"David price. Thank you for joining me on the american revolution. Podcast thank you very much. It's a pleasure to be here. you're here today. Because britain a new book. About colonel john hazlet. What prompted you to write a book about john has let at. How important is he to the story of the american revolution. Well the genesis of this book. Mike was my first literary effort rescuing the revolution on sung patriot. Heroes in their ten. Crucial days are america's war for independence. John has was one of several individuals who i profiled in that book in a series of graphical vignettes which focused primarily on the contributions that each of these people need to patriot caused during what was perhaps the ten most inspirational days in american history. And perhaps the most pivotal moment in the war for independence. Now why did i choose hizbullah. Well you know. His name kept popping up in various things that i was reading most especially in a hackett fischer's pulitzer prize winning work. Washington's crossing which is the bible for people like me who are historical interpreters or so case graphs historical interpreters. I washington crossing historic park. That's a joke. By the way you have to read that book and you have to have a decent command. Say the material in order to be able to give a tour there under the auspices of a fringe group. So the more read about him. The more i was impressed by what he did. And and the kind of character he displayed in the course of his revolutionary service. So around the time that. I was reading that book and i guess the germ if you will of the seed when he's right. Metaphor here have been planted. The perhaps do something a little more elaborate on has land. And i came across the book by fred walters. John has led a useful one. Which far as i know. That was the only book that about him. It's a self published work came out. I believe in two thousand and five. Mary engaging read. I enjoyed it immensely. But it's written in the form largely not entirely but largely in the form of a historical novel. There's a good deal of well. Frankly fictional material an air imaginary dialogue scenes useful information to improve to be very helpful to me my initial reaction after reading. That was well. Fred has the subject covered pretty well. And i don't need to pursue curl has let any further the more i thought about it. The more i felt it deserved an effort by someone to craft more conventional kind of a non fiction work about curl and his delaware regiment now. I should add parenthetically that since his first book. Fred walters did polish. What i gather is a more conventional work and non fiction account. Biography of the kernel which i believe is entitled. John has lots eric journey. But it was published exclusively in a kindle edition. I decided to go ahead and pursue this idea of trying to write a book. Hamlet just to see you know when i was starting out i was just with the mindset of well. Let's see how this goes and what looks like and it wasn't challenge to produce something. That is a book length. Because as i pointed out in the preface to the book. There's not a lot known about his pre-revolutionary war life. We don't even know exactly when it was born is a someone about whom an agent is to in the preface or introduction. We don't even know exactly what he looks like. Physical descriptions of him but there's no authentic rep visual representation of inviting eighteen artists. Not by anyone. Who was alive when he was only two images that. I'm aware which i discussed under book. Which is the coverage. The stanley arthurs painting a reversal of the image of has lead in the stanley arthurs painting that hangs in the delaware public archives building. But in any case i could push ahead with the project so ultimately when it became was an effort to inter we three things one is the has the biography. One is the story of his seventeen seventy six regimen the first incarnation of delaware regimen with a little bit about the proposed hasler regimen is the reconstituted regimen in non truncated form that was created in seventeen seventy seven after his death and then a last name of courses or general one. It's quitting this whole context of the seventeen seventy six campaign. washington's army the new york and the campaign. Which of course culminates in what we call the ten crucial days campaign from december twenty fifth. Seventeen seventy six through january. Seventeen seventy seven. When has what has killed about princeton. The other thing. I think that was pushing me to do. This was at some point. When i was writing the second book it occurred needed. It would be a neat idea. If i could do a trilogy on the ten crucial days. I'm not aware that any other offer done. So what distinguishes has led from anyone else in terms of his contribution to the patriot. Cause well he created one of the elite regiments and continental army in seventeen. Seventy six as i believe the largest regiment in the army in the early months of that year they started recruiting january by me erupt. Almost eight hundred men. They were full uniformed. And i think they were. Perhaps the only regimen in the army that could make claimed for uniform to fully armed under has let's to of his agitate thomas holland formerly of his britannic majesty's army day molded these this forced into a efficient elite fighting unit. Bouffe or get too much into the details of the door blues. I wanna ask one thing you said. We don't know much about hamlet's prewar life. We do that. He came from northern ireland right and that he settled in kent county delaware. Do we have any information about why he left ireland and why he settled in delaware. Well he may have had personal indoor political reasons leaving ulster when he did his wife died his first wife got about five years before he came to the colonies which he did in seventeen fifty seven or thereabouts. Minor standing as they may have personal issues between him and members of the congregation. Her guests may have had an emotional toll on him. Such that believe she dialed probably died in childbirth so he was left with a young daughter. This may have taken a toll on him and as such impacted his ability to perform his ministerial duties. And that may lead to some ancient. Shall we say between young minister and members of his parish more generally when he came to the colonies. it was in the context of this larger immigration movement. If you will of the scotch-irish from northern ireland to the new world during the early and mid eighteenth century with was because of the harsh economic into the adverse economic conditions under which many of them live in the restrictions rather onerous restrictions have been imposed on him by british policy towards ireland towards the presbyterian church that was regarded as unwelcome adversary adversaries. You will to the established anglican church. So i think there's a plausible logger be made. That was part of. let's motivation. Maybe dominant part of his motivation.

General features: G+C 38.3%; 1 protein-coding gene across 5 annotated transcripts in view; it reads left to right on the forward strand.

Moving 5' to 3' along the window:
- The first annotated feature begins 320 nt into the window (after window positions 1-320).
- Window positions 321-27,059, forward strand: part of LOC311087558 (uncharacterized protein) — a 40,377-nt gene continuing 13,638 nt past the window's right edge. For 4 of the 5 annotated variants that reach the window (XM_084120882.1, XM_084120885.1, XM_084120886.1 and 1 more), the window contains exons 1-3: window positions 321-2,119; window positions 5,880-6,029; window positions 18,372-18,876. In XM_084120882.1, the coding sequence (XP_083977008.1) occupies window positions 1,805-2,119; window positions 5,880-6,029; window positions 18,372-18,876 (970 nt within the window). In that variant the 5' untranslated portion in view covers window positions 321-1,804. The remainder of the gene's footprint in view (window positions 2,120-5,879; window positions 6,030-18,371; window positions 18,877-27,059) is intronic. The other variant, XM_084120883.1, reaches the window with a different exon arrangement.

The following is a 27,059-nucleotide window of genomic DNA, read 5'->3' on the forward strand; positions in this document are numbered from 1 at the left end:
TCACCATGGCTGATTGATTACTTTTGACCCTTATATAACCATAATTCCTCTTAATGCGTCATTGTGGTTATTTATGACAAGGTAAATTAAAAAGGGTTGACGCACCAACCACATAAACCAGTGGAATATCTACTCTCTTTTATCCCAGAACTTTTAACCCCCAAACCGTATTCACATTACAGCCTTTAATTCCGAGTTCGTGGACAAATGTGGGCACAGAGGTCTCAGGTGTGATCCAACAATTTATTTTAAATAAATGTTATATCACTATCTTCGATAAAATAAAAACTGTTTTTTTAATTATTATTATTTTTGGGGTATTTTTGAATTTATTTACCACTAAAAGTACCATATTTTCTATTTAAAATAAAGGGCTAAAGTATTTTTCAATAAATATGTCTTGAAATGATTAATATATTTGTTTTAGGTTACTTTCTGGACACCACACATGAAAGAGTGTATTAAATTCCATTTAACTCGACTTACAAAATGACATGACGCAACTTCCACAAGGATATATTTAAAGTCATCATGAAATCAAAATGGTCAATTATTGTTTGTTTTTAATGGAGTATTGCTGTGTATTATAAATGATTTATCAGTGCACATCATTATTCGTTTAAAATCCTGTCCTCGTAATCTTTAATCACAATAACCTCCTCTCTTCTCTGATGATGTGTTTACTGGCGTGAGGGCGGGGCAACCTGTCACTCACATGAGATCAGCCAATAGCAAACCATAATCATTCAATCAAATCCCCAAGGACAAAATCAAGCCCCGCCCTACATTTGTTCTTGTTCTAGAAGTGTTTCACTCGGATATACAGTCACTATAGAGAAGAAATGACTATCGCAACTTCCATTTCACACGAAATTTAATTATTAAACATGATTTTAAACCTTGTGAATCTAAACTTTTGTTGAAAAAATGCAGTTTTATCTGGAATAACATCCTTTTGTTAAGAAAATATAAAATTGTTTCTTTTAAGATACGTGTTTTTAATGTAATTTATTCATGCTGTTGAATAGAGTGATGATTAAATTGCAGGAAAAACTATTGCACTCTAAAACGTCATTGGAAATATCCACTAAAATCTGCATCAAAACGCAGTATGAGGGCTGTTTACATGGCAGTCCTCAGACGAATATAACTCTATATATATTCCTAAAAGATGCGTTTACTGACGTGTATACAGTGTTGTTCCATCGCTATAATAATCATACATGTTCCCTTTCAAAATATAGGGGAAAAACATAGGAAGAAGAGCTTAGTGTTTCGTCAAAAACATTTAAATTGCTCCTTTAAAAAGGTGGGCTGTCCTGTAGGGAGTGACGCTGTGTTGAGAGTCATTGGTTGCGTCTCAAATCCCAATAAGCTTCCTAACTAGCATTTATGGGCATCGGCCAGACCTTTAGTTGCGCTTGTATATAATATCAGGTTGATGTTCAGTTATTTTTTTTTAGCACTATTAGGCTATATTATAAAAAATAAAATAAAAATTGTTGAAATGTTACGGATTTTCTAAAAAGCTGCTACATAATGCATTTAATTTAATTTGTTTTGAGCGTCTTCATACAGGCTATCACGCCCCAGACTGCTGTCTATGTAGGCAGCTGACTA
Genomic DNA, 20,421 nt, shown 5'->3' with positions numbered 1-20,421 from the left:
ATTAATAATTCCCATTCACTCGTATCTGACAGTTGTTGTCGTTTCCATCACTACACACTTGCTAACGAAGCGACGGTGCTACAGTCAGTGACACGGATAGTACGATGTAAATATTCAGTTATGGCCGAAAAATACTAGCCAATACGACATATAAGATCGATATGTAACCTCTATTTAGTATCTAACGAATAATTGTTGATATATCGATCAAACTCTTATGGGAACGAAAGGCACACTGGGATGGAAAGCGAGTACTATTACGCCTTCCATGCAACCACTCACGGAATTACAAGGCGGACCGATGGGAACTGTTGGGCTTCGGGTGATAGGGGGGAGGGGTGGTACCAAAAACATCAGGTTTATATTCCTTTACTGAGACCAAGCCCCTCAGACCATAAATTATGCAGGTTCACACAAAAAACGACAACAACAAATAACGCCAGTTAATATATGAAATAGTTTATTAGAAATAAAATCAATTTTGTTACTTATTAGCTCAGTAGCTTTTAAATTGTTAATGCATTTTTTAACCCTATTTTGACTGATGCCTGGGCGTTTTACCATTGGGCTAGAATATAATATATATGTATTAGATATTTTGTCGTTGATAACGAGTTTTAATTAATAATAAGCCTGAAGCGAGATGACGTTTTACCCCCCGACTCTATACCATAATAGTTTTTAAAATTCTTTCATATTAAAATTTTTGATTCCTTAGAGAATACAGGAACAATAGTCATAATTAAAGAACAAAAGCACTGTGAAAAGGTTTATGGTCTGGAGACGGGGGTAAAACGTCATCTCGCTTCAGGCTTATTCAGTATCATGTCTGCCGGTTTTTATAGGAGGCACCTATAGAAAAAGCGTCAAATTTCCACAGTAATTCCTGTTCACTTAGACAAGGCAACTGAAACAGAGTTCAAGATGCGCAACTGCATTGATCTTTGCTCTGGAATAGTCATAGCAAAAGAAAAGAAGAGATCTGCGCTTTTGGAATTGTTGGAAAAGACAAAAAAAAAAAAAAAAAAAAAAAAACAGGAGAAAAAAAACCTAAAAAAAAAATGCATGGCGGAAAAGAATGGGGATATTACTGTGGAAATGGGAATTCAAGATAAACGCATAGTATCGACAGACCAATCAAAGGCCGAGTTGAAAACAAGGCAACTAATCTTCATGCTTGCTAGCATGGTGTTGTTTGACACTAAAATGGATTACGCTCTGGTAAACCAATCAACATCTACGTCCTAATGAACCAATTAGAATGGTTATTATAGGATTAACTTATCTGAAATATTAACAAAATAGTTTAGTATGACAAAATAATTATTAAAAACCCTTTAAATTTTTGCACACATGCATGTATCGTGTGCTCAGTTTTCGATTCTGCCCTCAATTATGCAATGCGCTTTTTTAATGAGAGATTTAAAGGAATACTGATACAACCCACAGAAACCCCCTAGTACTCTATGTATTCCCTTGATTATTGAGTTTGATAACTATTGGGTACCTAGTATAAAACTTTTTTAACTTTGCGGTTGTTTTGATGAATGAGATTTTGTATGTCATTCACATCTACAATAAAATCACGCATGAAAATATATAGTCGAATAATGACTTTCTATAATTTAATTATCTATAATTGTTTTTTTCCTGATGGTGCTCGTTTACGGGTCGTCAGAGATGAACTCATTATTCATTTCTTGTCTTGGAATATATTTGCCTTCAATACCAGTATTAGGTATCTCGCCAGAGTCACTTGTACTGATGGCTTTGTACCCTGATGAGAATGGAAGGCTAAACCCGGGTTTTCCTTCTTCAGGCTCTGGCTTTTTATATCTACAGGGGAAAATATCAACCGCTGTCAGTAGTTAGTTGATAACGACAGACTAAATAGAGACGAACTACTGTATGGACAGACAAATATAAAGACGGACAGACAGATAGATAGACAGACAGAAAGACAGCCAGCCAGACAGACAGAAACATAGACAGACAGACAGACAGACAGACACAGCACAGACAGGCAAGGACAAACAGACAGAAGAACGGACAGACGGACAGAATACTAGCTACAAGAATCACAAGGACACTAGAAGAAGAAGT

"On may seventh nineteen forty five. The writer thomas. Mon- wrote the final entry. His wartime diary the closing sentence reads. It is not exactly elation that i feel ended the fight the following day the americans broadcast thomas mons apprehensive voice into germany on the voice of america beacon. This broadcast was also published in a number of newspapers. The allies now controlled under the provocative headline. Thomas mon on german gill. The thick walled torture chamber that hitlerism had made of germany is broken open and our disgrace is bared to the eyes of the world. It is our disgraced german listeners and readers for every german one who speaks german right german has lived as a german is affected by this shameful exposure. The world's shudders at the sight of germany even the german who escaped an ample time from the realm of national socialist leadership. Who did not like to live in. The vicinity of these abodes of abomination did not like to go about his business in ostensible virtue and pretend to know nothing while the wind carried the stench of charred human flesh to his nostrils. Even this german is shamed in the depths of his soul for the things that were possible in the land of his fathers and his master's ten yet. Another version of this essay went out on german radio. The bbc had been transmitting. Mon- regularly since one thousand nine hundred eighty one for a series called or listen germany. This was the final broadcast my readers and listeners. In germany you were unable rid yourself of this rule by your own strength. The liberators had to come from abroad. They have occupied broken country. And we'll have to govern it for years. Had leased do not regard them as your enemies. Do not regard yourself primarily as germans but has men and women returned to humanity as germans who after twelve years of hitler want to be human beings again to take these being bombed deutschen. Who i've mentioned too. Many of the ideas in these two broadcasts can also be heard in the lecture thomas. Mon- gave at the library of congress on may twenty nine a very strange thing that three weeks and two days after the close of a long brutal and destructive and bestial war against germany. The german people and the german nation gathered in this room to hear at german writer. Last this night was the debut of thomas. Mons seminal essay germany. the germans he Before you i feel that live is indeed of sexual stuff. Threes are made and to speak to you today on german and germans risky undertaking. Not only because the topic is so complex so inexhaustible but also because of the violent emotion that encompassed today should german avoid this subject today but i would scarcely have known what other subject to choose for this evening and beyond that. It scarcely possible conceive of any conversation about the purity personal today that britain inevitably onto german province. The meek ma in the kara time destiny of this people which undeniably has given to manage much that is great and beauty food and yet test time and again imposed upon germany's horrible fate. The tremendous catastrophe in which a modern history now mini competitive edge our interests even if this interest is divided of superbeets